I’ve been waiting to read the fifth volume of Murray Rothbard’s Conceived in Liberty for over 30 years. Now my former student Patrick Newman, professor at Florida Southern College, has miraculously undeleted this “lost work.” Patrick’s quasi-archaeological efforts are nothing short of amazing, but how does the actual book hold up?
If you stand for freedom don’t expect to be saluted and thanked by your fellow man. Don’t expect to start a movement. It rarely happens. You’re more likely to lose your reputation at the hands of the masses than your life at the hands of the tyrants.
I’ll say again, the Presidents of the United States are a motley crew. So far the scorecard reads 45 attempts, 45 clunkers. I am not saying there were no honorable persons in the group (“honorable” itself is a very iffy word). But I have practically no regard for the intellects of any of today’s half-dozen. With the exception of the monstrous Jackson, the other 5 are bound for the oubliette of history. But, to me, there is no such thing as a great President. To have been a POTUS places a black mark on that career. Few (ie none) have risen above.
The Presidents of the United States are a motley crew. So far the scorecard reads 45 attempts, 45 klunkers. I am not saying there were no honorable persons in the group (“honorable” itself is a very iffy word). I have the highest regard for the intellects of Jefferson and Madison. I believe that John Adams was among the greatest lawyers (a rare occurrence). But, to me, there is no such thing as a great President. To have been one places a black mark on that career. Few have risen above.
Beijing doesn’t get to decide how Washington treats us. Washington doesn’t get to decide how Beijing treats the people of Hong Kong.
It is often said that before the Civil War, the United States “are,” but after the War, the United States “is.” This is a reference to the formerly theoretically sovereign nature of each state as compared to “one nation, indivisible.” More than just the theoretic sovereignty of the individual states, the territory now comprising the U.S. has a rich history of sovereign states outside the control of the federal government. Some of these you’ve almost certainly heard of, but a lot of them are quite obscure. Each points toward a potential American secession of the future.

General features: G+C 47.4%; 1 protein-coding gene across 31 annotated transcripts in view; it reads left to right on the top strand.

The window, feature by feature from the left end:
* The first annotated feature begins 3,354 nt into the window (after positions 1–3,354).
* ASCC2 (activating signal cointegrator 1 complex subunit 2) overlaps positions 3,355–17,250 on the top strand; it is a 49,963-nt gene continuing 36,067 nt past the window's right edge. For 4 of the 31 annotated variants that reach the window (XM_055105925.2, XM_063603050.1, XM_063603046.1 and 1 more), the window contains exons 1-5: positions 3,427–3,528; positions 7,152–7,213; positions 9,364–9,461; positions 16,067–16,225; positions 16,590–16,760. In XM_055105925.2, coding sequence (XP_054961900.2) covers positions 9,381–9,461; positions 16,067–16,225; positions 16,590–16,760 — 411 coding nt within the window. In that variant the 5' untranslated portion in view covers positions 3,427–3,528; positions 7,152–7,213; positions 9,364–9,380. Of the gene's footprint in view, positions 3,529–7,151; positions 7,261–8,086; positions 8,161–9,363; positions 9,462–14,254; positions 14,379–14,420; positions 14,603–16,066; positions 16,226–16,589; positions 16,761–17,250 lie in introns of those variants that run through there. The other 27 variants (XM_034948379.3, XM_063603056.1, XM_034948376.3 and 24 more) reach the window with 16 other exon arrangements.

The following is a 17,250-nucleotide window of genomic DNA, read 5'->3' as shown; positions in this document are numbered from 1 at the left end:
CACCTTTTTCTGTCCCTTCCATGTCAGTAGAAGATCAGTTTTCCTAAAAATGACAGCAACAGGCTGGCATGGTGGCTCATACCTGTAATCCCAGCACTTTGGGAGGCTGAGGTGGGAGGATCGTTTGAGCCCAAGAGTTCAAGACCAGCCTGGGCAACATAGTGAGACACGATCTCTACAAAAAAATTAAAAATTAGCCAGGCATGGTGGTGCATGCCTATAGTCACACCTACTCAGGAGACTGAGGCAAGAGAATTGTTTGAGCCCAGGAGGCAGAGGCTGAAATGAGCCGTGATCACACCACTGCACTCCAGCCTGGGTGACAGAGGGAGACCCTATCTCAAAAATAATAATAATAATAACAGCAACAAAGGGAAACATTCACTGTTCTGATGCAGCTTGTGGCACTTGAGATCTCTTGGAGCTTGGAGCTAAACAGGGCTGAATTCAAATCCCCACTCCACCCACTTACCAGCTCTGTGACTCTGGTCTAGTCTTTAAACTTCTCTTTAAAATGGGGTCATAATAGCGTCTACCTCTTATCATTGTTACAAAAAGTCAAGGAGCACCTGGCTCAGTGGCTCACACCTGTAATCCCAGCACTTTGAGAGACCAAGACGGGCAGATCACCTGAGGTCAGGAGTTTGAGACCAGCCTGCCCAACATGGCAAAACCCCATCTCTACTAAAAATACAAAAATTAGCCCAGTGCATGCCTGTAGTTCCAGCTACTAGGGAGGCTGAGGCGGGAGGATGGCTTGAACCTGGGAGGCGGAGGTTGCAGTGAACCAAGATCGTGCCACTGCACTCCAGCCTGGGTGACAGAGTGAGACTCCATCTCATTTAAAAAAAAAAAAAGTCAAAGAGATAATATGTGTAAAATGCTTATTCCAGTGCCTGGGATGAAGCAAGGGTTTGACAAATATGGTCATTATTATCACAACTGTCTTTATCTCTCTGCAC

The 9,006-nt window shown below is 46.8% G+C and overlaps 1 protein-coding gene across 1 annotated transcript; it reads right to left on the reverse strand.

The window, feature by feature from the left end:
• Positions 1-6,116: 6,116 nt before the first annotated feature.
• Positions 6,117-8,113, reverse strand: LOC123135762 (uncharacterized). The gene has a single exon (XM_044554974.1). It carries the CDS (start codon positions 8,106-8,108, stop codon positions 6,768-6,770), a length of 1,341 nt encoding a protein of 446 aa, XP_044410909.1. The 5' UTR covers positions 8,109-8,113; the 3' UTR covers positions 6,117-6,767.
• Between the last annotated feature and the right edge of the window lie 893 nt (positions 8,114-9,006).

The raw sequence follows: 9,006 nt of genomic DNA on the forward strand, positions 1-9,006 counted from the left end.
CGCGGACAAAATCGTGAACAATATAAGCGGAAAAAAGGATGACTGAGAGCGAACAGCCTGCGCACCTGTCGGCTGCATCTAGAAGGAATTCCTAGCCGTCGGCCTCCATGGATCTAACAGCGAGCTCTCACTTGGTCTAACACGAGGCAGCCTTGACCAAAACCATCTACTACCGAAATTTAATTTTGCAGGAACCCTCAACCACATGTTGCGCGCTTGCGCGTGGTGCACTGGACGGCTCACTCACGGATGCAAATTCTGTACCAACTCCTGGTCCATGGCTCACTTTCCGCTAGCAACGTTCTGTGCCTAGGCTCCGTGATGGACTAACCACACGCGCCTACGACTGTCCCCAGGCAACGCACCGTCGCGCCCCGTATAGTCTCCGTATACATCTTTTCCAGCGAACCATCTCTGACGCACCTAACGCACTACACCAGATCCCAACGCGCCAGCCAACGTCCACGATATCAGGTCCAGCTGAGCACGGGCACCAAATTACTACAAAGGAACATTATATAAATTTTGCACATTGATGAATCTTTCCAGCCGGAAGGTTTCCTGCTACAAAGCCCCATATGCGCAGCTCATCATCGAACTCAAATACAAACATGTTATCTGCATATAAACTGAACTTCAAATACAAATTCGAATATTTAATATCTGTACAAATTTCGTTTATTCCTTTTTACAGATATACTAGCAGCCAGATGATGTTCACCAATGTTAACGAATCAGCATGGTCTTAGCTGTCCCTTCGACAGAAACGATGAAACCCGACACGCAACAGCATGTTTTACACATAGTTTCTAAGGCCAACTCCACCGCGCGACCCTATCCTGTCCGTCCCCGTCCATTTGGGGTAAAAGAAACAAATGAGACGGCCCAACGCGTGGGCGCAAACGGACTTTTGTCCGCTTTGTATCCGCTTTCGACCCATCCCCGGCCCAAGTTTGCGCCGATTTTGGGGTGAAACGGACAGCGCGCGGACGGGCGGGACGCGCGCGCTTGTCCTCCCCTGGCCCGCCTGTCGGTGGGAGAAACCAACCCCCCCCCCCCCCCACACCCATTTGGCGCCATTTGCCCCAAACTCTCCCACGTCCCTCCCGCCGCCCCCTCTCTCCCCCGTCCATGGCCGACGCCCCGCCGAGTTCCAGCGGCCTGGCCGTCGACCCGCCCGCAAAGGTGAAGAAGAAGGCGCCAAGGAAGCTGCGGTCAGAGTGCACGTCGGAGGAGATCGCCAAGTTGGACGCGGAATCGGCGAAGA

A bunch of people are clamoring to ban vaping, ostensibly because young people are doing it and it’s bad for their health. Young people aren’t stupid. They know it’s not good for their health. Neither are sugar, caffeine, alcohol, sitting around all day, or school. Driving a car dramatically increases chance of death or injury. They know all this too. And, just like all humans, they choose a level of risk they are comfortable with.
The fight for civil rights in America is not limited to black Americans. Nor is the American Revolution limited to the 1700s. Case in point: The Battle of Athens. This was a pitched physical confrontation lasting two days in 1946, but with roots stretching back into the 1930s. It is part of an overall pan-racial resistance to anti-democratic government forms throughout the United States – and an oft-forgotten moment in American history.
The origins of the Sons of Liberty flag go back to 1765, when a secretive group of patriots known as “the Loyal Nine” was formed – the group behind the original Boston Tea Party. The flag was then known as “the Rebellious Stripes” and it was banned by the British king, the highest endorsement the Crown could give.
When a country is mired in poverty, violent revolution is the most emotionally appealing remedy. So cinematic. Since the powers that be almost never agree, any call for violent revolution is, in practice, a call for civil war. But how well does the “remedy” of civil war actually work?